My HomePod does it too. It will think someone said “Hey Siri” when nothing even remotely close was said. I have had friends who also own a Homepod have similar experiences, and also sometimes they are ignored when they are trying to get Siri’s attention. 

    The creepiest example is when Siri on the HomePod was speaking in the middle of the night when everyone was in bed and no one was in the living room where the Homepod resides. I heard a loud “Hmm?”
    Thinking it was either a glitch or a ghost with a sense of humor, I unplugged it until the next morning. 👻 

    They should put that in a movie :-)
  • Reply 7 of 57
    Deleted - Reposted 
    edited December 2018
  • Reply 8 of 57
    eightzeroeightzero Posts: 2,226member
    I decided I wanted to see how these devices work, and was willing to invest a small amount. I got na echo dot for $15. Since I already had one wemo wall switch (it works quite well as a programmable switch for the porch light) I went with a sale on some of the new smart plugs for lamps and a fan. After some fiddling i got the newer devices to also work with Siri. Total investment was about $75.

    I have not yet had Alexa go off unintended, and the system works for my needs. Siri is on my wrist, and interestingly far less reliable. I occasionally look down at my watch and for no reason there is a Siri response unasked. In most other times, I need to repeat myself over and over to get Siri to respond. She know how to turn on the lights about 75% of the time. Siri is much more reliable on my iPhone.

    It was an interesting experiment, and marginally worth the $75 mostly for the novelty. I think I got a coupon for $10 off an Alexa order on Amazon, so that part is nearly free to me. Which is actually about the right price.

    The costs of a HomePod and associated Apple Music (or adding Amazon Music to the dot) are not worth it to me. YMMV. 
    muthuk_vanalingam
  • Reply 9 of 57
    Matthew W.Matthew W. Posts: 1unconfirmed, member
    Where exactly does Google fit into this? You don't provide a single example of a Google Assistant speaker being "inexcusably terrible" at knowing when it's being spoken to. All of your examples were Alexa-powered devices, and my experience with Google Assistant has been quite good. I have a Google Home, two Google Home minis, and I use Google Assistant pretty regularly on my iPhone Xr quite a bit, and it has never once failed to recognize me, it always knows the difference between myself and my husband (I know this because the Google Assistant voice is different) and it's never misunderstood a request. And while Siri is also very good at recognizing when it's being called, it fails to understand requests correctly on a regular basis. So much so, that the only time I invoke Siri is to tell it to go to Google Assistant, because Apple stubbornly refuses to allow other assistants to be invoked directly on iPhone.
    gatorguy
  • Reply 10 of 57
    jbdragonjbdragon Posts: 1,964member
    Great post!! I worked super hard to only acquire a single echo system in my home when going for the "smart home" At one point I did buy 8 Alexa echo and dots but when I realized that I couldn't connect Apple Music service (that I've been paying for months) and that I'd have to get amazon music. I immediately returned all of the Alexa devices. The only items that aren't smart in my home at this point are the fansand if I had done my research well, in the beginning, I would've purchase HomeKit enabled fans by Hunter.

    So I'm always on the lookout for HomeKit enabled devices, and currently annoyed at the Ring Cameras that I bought into hoping they'll allow HomeKit for the past year and a half. Live and Learn!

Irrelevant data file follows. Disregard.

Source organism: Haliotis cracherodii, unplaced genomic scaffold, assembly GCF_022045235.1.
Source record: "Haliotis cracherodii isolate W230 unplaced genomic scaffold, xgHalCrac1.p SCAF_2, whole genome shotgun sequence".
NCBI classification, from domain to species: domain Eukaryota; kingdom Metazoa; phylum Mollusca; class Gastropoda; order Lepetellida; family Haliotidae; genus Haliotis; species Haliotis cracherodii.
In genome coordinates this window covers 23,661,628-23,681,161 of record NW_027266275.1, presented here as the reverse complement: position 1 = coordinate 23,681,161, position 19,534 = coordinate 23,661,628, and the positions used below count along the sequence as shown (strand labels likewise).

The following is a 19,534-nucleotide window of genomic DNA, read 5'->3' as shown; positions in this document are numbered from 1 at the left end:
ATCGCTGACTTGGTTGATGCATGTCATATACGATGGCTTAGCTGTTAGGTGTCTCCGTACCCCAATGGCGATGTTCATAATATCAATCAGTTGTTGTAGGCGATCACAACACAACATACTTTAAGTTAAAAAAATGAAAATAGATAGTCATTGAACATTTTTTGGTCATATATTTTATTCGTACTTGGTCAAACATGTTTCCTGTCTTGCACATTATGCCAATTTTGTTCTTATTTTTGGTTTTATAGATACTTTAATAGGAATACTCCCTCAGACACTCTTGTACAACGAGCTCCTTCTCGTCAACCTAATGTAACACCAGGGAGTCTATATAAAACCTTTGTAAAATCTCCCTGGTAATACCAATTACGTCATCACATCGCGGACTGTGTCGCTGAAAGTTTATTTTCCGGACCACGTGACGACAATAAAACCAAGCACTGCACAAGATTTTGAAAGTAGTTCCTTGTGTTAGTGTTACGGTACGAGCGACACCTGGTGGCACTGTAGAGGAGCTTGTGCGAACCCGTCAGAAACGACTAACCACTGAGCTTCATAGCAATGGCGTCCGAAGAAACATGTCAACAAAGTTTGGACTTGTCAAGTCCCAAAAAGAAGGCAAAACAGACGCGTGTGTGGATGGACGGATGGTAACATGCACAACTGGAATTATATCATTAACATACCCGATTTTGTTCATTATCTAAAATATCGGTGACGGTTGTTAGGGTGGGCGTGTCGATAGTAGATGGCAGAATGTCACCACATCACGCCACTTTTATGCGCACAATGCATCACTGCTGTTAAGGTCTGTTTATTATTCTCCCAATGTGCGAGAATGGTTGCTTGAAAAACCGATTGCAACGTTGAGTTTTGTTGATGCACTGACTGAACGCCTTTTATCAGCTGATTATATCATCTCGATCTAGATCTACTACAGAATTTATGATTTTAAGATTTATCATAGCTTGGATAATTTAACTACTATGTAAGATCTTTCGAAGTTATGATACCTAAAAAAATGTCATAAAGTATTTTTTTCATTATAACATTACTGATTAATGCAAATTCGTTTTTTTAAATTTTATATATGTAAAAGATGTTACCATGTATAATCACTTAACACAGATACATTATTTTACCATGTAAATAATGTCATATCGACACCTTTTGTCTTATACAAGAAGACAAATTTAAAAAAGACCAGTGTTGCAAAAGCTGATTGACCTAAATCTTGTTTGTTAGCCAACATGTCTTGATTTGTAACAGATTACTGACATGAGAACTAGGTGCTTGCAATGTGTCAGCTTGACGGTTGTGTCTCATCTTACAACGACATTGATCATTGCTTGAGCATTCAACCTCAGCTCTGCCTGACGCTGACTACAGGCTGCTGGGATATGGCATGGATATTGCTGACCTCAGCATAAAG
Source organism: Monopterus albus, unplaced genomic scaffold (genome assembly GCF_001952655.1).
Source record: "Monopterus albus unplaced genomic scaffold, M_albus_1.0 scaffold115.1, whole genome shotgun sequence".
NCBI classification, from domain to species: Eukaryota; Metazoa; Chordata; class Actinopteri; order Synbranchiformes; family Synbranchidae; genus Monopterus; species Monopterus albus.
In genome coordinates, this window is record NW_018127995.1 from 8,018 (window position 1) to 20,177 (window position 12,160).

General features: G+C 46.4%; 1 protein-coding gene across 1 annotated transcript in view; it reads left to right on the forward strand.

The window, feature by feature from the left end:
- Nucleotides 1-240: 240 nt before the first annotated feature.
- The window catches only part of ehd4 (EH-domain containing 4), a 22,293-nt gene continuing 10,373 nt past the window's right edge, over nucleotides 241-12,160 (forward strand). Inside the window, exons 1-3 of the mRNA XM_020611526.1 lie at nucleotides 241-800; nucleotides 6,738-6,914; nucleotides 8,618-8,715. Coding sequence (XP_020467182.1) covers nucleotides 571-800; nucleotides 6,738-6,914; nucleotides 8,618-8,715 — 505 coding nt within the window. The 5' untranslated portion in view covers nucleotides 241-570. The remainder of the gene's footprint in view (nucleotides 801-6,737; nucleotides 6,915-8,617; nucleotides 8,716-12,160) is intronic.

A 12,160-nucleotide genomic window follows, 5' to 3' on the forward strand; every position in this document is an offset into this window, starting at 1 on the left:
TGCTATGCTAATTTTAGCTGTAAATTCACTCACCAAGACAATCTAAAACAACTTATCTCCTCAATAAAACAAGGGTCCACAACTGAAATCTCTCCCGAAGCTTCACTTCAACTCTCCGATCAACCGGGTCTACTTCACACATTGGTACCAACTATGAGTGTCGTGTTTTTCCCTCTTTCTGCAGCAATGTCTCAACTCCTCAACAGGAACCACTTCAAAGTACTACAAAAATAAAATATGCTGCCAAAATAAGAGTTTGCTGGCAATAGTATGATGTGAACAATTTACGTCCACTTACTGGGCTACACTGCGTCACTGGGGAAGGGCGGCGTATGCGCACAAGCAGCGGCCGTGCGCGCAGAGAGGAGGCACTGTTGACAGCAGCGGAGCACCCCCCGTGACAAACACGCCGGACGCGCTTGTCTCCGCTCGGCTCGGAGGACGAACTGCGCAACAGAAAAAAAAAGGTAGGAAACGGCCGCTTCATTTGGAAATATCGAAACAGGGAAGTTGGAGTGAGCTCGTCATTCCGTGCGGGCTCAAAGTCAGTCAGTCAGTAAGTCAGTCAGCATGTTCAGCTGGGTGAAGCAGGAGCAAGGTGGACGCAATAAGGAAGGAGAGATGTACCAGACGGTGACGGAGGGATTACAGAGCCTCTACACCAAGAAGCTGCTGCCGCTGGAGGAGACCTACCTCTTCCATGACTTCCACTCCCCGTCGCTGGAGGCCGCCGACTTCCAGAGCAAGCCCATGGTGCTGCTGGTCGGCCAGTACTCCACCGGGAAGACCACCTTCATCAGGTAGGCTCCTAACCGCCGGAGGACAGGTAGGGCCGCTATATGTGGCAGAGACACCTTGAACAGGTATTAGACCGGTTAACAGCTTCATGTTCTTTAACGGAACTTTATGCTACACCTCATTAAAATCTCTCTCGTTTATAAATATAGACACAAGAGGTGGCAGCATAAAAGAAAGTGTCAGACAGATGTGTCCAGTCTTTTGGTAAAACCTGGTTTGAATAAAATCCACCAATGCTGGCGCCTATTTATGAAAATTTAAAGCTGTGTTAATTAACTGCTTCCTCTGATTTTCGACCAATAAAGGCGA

Thanks so much for always highlighting the excellent devices that are available with HomeKit.
    Supposedly Apple Music is coming to the Amazon Echo devices!!! I just got my 2nd Homepod Yesterday from Target which has/had a $100 off price. So $249, which is a good deal and for me, puts the costs where I think it should normally be at. So I now have it setup as a Sterno pair. Other times I want to bring to work on a normally closed day when I have to be there to get some things done and have music more spread out and so have them linked, in sync.

    I think Alexa goes off a little more, but they ALL have done it, even Apple. Alexa though doesn't have the Hey Alexa, it's just Alexa, while the others you normally have to say Hey. I have a Ecobee 4 also and it randomly goes off after hearing something the most. But I have a Amazon Dot second generation when goes off the 2nd most. I actually have a 3rd generation I'll get Tomorrow. For $30, why not. I also have a Google Mini I got a year ago. I get these things when they're $30 a pop. It allows me to play with Google Home, Alexa and Siri and personally compare. Siri really gets a bad rap when it no longer should these days.

    I'm also a growing Homekit house.
    edited December 2018 watto_cobra
  • Reply 11 of 57
    My HomePod does it too. It will think someone said “Hey Siri” when nothing even remotely close was said. I have had friends who also own a Homepod have similar experiences, and also sometimes they are ignored when they are trying to get Siri’s attention. 

    The creepiest example is when Siri on the HomePod was speaking in the middle of the night when everyone was in bed and no one was in the living room where the Homepod resides. I heard a loud “Hmm?”
    Thinking it was either a glitch or a ghost with a sense of humor, I unplugged it until the next morning. 👻 
    WoW, i have 2 HomePod and never do that...
    maybe time for you to go switch to dot....hehe
  • Reply 12 of 57
    There will never be a Google or Amazon "Assistant" installed in my home.
    mac_dogcoolfactorwatto_cobra
  • Reply 13 of 57
    eightzero said:
    I decided I wanted to see how these devices work, and was willing to invest a small amount. I got na echo dot for $15. Since I already had one wemo wall switch (it works quite well as a programmable switch for the porch light) I went with a sale on some of the new smart plugs for lamps and a fan. After some fiddling i got the newer devices to also work with Siri. Total investment was about $75.